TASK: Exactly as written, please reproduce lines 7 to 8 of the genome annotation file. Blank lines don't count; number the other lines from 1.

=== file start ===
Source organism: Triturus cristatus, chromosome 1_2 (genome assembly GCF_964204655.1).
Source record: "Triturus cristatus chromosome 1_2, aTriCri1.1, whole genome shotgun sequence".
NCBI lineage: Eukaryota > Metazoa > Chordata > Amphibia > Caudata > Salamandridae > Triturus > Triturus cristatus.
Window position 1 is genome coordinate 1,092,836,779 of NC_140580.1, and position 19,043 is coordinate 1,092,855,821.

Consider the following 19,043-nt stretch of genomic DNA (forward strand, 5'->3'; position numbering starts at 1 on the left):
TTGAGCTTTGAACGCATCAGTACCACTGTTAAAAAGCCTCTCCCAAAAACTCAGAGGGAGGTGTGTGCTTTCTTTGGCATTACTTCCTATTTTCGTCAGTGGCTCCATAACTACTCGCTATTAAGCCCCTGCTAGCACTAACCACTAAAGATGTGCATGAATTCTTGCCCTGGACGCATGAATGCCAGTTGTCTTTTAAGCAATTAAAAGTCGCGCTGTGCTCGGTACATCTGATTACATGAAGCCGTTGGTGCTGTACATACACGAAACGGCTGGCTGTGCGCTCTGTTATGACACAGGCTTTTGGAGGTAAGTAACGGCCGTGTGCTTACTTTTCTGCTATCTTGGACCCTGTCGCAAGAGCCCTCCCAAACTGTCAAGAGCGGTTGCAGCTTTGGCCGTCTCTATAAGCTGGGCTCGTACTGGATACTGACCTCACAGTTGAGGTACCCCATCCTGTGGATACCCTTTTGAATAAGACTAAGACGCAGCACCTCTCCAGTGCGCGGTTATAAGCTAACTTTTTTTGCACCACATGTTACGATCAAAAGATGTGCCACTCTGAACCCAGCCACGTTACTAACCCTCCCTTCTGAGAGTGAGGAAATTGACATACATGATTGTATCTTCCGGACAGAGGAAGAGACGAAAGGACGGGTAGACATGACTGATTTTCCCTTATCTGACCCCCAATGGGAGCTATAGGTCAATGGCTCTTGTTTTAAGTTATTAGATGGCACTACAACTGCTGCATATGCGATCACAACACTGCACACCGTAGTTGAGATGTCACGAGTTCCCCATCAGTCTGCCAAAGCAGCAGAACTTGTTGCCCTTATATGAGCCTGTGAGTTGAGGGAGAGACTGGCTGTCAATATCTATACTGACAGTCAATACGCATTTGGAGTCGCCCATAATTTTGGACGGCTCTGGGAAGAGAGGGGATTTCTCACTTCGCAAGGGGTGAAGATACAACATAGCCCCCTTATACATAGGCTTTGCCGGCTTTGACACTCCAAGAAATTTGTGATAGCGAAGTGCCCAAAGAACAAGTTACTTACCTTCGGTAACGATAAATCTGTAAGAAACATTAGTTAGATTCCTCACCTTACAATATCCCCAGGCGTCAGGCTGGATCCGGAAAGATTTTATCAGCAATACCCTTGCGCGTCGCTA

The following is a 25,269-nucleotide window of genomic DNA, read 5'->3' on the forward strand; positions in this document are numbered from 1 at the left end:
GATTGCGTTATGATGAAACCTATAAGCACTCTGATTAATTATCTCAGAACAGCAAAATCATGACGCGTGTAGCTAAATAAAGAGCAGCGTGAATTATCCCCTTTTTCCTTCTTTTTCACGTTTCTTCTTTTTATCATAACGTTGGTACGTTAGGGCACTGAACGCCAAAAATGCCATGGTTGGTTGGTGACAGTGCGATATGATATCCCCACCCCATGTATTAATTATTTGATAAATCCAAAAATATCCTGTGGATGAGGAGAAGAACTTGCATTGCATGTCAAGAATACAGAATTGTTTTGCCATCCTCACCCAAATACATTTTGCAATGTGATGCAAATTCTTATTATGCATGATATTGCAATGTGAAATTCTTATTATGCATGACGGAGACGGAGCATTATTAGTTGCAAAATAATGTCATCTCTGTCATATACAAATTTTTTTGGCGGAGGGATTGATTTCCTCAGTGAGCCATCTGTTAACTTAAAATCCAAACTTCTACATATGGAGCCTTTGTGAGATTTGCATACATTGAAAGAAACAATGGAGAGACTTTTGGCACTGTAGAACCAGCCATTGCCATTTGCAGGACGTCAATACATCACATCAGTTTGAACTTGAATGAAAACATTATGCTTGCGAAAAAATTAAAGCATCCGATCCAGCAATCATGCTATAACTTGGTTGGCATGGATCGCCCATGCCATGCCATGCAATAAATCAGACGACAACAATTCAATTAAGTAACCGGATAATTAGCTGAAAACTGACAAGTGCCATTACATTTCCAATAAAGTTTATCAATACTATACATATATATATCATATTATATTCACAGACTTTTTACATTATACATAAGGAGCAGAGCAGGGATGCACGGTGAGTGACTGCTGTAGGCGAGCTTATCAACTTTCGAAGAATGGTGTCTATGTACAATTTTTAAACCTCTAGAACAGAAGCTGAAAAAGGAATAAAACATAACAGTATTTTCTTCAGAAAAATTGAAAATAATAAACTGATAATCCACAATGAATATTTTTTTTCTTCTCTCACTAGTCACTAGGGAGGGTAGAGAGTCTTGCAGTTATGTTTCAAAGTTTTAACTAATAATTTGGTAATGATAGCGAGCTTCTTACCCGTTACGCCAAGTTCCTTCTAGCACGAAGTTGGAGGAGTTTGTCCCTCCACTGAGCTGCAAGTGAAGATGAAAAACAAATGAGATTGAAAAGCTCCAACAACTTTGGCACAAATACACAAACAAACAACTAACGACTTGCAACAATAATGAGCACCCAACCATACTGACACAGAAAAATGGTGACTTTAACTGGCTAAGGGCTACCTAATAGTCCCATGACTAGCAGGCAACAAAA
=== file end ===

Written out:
The following is a 25,269-nucleotide window of genomic DNA, read 5'->3' on the forward strand; positions in this document are numbered from 1 at the left end:
GATTGCGTTATGATGAAACCTATAAGCACTCTGATTAATTATCTCAGAACAGCAAAATCATGACGCGTGTAGCTAAATAAAGAGCAGCGTGAATTATCCCCTTTTTCCTTCTTTTTCACGTTTCTTCTTTTTATCATAACGTTGGTACGTTAGGGCACTGAACGCCAAAAATGCCATGGTTGGTTGGTGACAGTGCGATATGATATCCCCACCCCATGTATTAATTATTTGATAAATCCAAAAATATCCTGTGGATGAGGAGAAGAACTTGCATTGCATGTCAAGAATACAGAATTGTTTTGCCATCCTCACCCAAATACATTTTGCAATGTGATGCAAATTCTTATTATGCATGATATTGCAATGTGAAATTCTTATTATGCATGACGGAGACGGAGCATTATTAGTTGCAAAATAATGTCATCTCTGTCATATACAAATTTTTTTGGCGGAGGGATTGATTTCCTCAGTGAGCCATCTGTTAACTTAAAATCCAAACTTCTACATATGGAGCCTTTGTGAGATTTGCATACATTGAAAGAAACAATGGAGAGACTTTTGGCACTGTAGAACCAGCCATTGCCATTTGCAGGACGTCAATACATCACATCAGTTTGAACTTGAATGAAAACATTATGCTTGCGAAAAAATTAAAGCATCCGATCCAGCAATCATGCTATAACTTGGTTGGCATGGATCGCCCATGCCATGCCATGCAATAAATCAGACGACAACAATTCAATTAAGTAACCGGATAATTAGCTGAAAACTGACAAGTGCCATTACATTTCCAATAAAGTTTATCAATACTATACATATATATATCATATTATATTCACAGACTTTTTACATTATACATAAGGAGCAGAGCAGGGATGCACGGTGAGTGACTGCTGTAGGCGAGCTTATCAACTTTCGAAGAATGGTGTCTATGTACAATTTTTAAACCTCTAGAACAGAAGCTGAAAAAGGAATAAAACATAACAGTATTTTCTTCAGAAAAATTGAAAATAATAAACTGATAATCCACAATGAATATTTTTTTTCTTCTCTCACTAGTCACTAGGGAGGGTAGAGAGTCTTGCAGTTATGTTTCAAAGTTTTAACTAATAATTTGGTAATGATAGCGAGCTTCTTACCCGTTACGCCAAGTTCCTTCTAGCACGAAGTTGGAGGAGTTTGTCCCTCCACTGAGCTGCAAGTGAAGATGAAAAACAAATGAGATTGAAAAGCTCCAACAACTTTGGCACAAATACACAAACAAACAACTAACGACTTGCAACAATAATGAGCACCCAACCATACTGACACAGAAAAATGGTGACTTTAACTGGCTAAGGGCTACCTAATAGTCCCATGACTAGCAGGCAACAAAA